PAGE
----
I have literally been forced to learn the differences between the simple words.  The ones we are taught as children in Kindergarten.   Common terms like sad, happy, good, and bad were all placed behind the primary word dictating my experience: Depression.

In my past, it seems as though I understood feelings only in two categories: depressed and tolerable.

Ketamine has shaken up my emotional vocabulary.

It has been so strange.  This is a lesson I was so unaware I needed to learn because of my love of words and their meanings. I prided myself on being a master at expressing myself with words.  How could I not know the difference between clinical depression and a bad day?

Unfortunately,  I often confuse my emotions.  If I am exhausted, I often incorrectly label this emotion as depression.  Add anxiety to the mixture, and I have been swimming in confusion.  I am grateful for each and every lesson.  I wish they were not so painful for me.

I equate many, many feelings for depression.  It is sort of embarrassing.  Okay, I admit it, I am hampered at times by the knowledge that I misrepresented my emotions.  I am grateful not to blame every negative aspect of my life on depression.  Perceptions are valuable.  Depression plays games.  It changes the rules constantly.  I can understand how I would be so ignorant about the variances.

Ketamine allows me to recognize the slightest discrepancies in my feelings.  I feel this has been crucial and immensely beneficial in my understanding of myself and how depression has affected my life as well as significant others in my world.

A raw experience.  It hurts me deeply.  Yet, I am appreciative.  I know these insights propel me forward.  I am not stuck.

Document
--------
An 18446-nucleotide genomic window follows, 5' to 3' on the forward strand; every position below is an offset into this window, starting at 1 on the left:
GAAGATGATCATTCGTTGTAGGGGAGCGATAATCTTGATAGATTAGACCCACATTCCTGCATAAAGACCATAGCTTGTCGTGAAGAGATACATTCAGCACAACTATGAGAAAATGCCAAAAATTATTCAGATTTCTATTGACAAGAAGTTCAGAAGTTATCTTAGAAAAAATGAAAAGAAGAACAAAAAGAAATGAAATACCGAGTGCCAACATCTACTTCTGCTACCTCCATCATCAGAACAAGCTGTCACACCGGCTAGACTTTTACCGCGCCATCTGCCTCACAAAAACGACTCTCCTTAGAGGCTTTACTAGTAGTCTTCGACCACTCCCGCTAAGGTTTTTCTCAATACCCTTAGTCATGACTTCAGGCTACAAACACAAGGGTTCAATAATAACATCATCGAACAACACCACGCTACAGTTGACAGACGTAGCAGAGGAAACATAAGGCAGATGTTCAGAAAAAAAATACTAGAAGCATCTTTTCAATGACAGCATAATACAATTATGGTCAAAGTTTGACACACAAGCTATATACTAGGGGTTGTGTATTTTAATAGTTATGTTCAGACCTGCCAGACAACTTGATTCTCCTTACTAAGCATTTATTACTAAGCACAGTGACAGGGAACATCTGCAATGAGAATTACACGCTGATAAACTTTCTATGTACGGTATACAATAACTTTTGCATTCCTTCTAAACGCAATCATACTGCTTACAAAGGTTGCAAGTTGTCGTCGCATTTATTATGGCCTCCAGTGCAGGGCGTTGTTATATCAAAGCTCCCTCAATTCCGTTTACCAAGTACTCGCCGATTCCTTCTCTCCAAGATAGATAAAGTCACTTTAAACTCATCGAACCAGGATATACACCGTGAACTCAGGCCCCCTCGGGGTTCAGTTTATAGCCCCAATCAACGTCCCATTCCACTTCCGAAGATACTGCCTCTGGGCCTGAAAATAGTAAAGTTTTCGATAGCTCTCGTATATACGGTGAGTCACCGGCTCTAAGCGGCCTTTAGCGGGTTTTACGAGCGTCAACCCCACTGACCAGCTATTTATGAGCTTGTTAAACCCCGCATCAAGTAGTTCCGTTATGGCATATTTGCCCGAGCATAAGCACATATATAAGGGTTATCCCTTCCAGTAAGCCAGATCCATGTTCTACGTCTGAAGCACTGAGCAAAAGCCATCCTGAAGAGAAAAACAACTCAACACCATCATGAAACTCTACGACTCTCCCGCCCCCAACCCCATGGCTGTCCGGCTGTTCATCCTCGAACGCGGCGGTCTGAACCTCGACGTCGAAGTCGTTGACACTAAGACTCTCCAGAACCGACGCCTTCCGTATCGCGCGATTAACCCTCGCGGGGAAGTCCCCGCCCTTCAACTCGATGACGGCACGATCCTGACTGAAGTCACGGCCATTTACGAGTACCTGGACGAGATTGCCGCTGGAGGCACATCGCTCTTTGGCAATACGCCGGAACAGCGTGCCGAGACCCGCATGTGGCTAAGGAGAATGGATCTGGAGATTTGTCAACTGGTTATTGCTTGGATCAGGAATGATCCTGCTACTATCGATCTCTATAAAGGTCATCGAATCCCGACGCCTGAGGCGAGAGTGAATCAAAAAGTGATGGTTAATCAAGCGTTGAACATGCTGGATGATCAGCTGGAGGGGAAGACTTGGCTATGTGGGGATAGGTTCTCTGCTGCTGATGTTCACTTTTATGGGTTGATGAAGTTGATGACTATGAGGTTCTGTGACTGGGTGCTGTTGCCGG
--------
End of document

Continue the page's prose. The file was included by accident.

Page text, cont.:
I have a goal.  I am stating it here for all to read.  I want to eliminate the word depressed from my vocabulary.  I plan to only allow myself to describe how I am doing as depressed if I am spending too much time entertaining suicidal thoughts.  I enjoy the dictionary.  I will search my bank of words and try to redefine my perceptions.

I strive to better understand my emotions.  I know with education that I can define a brighter future for myself.

I find it interesting that I routinely misjudge my feelings. I have been involved in some form of therapy for three decades.  I spent years in psychotherapy discussing and analyzing my actions and emotions.  Years.

And I was doing it all wrong?

It has been challenging.  I insist on practicing my ability to not tear myself apart for what I did not know at the time.  I am making changes.

I am rewiring.

I know I will falter.  I vow to be patient during this process. I feel it is a vital process. It is an extraordinary lesson and one that will make living a tiny bit better for me now.  I am sure I will be surprised by what doors and windows will open up and assist me in finding inner peace.

More than anything, I want acceptance.  I fight it.  I am bitter.  I have lived with debilitating treatment resistant depression for decades.  I don’t want to feel sorry for myself.  I want to be better than that.

Acceptance.